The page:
Davis County Jail partners with health department to offer vaccines to all inmates

Local News

FILE – In this Monday, Jan. 4, 2021, file photo, a red tag hangs on a cell door, signifying an active COVID-19 case for its inhabitants at Faribault Prison, in Faribault, Minn. A Tennessee advisory panel tasked with determining eligibility for the COVID-19 vaccine acknowledged that prison inmates in the state were high risk, but concluded that prioritizing them for inoculation could be a “public relations nightmare.” (Aaron Lavinsky/Star Tribune via AP, File)

FARMINGTON, UT – Around 200 inmates in the Davis County Correctional Facility have received the first of two doses of the COVID-19 vaccine.

In partnership with Davis County Health Department, the Davis County Sheriff’s Office announced that 209 inmates at the Davis County Jail have received the first of two doses of the vaccine in an effort to offer vaccinations to all inmates.

The DCSO says all vaccinations were voluntary.

On March 17, the Davis County Jail began offering vaccinations to those who met the age and medical conditions criteria.

After March 24, once vaccination those ages 16 and older opened, officials say vaccinations were offered to all inmates.

Second vaccinations will be made available within recommended timelines, according to the DCSO.

In April, officials say vaccinations will be offered one time a week to those new to the Davis County Jail, as well as to those who may have previously refused to receive the vaccine.

If inmates are released before getting all their doses, they will receive a vaccination card so individuals may obtain a second shot (if not already administered) and/or provide proof of the vaccination, according to a news release.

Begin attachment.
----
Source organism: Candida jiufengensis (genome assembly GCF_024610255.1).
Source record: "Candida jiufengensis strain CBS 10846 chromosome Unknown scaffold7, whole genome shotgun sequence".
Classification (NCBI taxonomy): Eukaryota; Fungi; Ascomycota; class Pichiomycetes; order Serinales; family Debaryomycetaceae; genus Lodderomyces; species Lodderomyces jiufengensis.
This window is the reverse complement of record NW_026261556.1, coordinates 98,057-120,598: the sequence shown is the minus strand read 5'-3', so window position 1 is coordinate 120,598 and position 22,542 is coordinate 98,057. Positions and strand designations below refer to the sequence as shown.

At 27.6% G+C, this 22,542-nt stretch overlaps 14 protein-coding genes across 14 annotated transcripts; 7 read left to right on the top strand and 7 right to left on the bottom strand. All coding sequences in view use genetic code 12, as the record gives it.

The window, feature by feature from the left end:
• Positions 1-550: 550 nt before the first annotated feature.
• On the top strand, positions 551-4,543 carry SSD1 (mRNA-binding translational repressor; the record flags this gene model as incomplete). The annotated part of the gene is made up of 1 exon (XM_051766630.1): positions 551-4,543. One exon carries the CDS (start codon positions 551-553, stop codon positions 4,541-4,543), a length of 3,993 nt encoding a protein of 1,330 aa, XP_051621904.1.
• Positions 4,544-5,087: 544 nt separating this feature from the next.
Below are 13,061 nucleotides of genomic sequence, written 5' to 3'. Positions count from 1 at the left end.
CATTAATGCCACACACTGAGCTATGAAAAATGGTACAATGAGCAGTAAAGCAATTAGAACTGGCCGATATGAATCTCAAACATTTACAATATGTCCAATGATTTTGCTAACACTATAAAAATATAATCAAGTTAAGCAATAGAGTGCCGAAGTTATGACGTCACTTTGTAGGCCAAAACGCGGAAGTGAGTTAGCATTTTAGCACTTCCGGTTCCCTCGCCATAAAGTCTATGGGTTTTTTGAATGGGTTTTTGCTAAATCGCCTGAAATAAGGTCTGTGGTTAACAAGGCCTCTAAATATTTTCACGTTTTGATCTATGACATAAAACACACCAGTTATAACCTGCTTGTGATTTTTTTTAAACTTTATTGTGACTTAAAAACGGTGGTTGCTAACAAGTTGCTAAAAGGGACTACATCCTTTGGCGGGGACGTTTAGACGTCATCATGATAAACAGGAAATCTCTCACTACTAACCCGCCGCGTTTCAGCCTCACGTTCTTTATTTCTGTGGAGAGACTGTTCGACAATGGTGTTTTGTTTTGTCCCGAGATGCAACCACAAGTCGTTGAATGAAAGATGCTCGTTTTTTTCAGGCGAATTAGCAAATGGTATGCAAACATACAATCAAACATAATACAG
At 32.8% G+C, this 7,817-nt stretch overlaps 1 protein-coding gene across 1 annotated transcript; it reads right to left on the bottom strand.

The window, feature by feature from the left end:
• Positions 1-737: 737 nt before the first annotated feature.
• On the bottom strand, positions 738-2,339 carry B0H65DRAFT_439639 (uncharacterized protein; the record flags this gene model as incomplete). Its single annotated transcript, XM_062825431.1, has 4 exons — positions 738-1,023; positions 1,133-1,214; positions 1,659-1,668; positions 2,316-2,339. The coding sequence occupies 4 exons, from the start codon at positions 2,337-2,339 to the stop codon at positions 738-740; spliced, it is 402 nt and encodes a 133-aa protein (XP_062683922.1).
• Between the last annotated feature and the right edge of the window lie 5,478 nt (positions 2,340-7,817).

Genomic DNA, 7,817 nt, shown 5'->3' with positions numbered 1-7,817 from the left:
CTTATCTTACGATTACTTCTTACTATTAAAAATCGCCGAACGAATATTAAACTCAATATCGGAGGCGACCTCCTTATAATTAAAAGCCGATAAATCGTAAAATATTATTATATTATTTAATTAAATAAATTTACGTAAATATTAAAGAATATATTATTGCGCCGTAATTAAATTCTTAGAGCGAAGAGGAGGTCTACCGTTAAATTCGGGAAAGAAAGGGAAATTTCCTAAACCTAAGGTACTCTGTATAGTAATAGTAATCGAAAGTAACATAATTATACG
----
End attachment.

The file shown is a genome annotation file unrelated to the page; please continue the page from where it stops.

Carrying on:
To reduce risk and prevent transmission, those entering the facility and custody will continue to be quarantined for 14 days, a news release said.

Officials added that anyone who tests positive for COVID-19 or has symptoms will be isolated until they are considered recovered.

“Offering vaccinations to those within the Correctional Facility is critical to positive public health everywhere,” says Sheriff Kelly V. Sparks. “Just as in the community, vaccinations are voluntary and distributed per state criteria. We’re pleased to report that the majority of inmates elected to receive the vaccine because, like many others in Utah and across the country, they recognize that being vaccinated can and does save lives.”

At this time, officials say all those in custody who tested positive for COVID-19 have recovered, no one currently has symptoms, and no active COVID-19 cases have been reported.

Mask-wearing will still be required by everyone in the facility, including inmates. 

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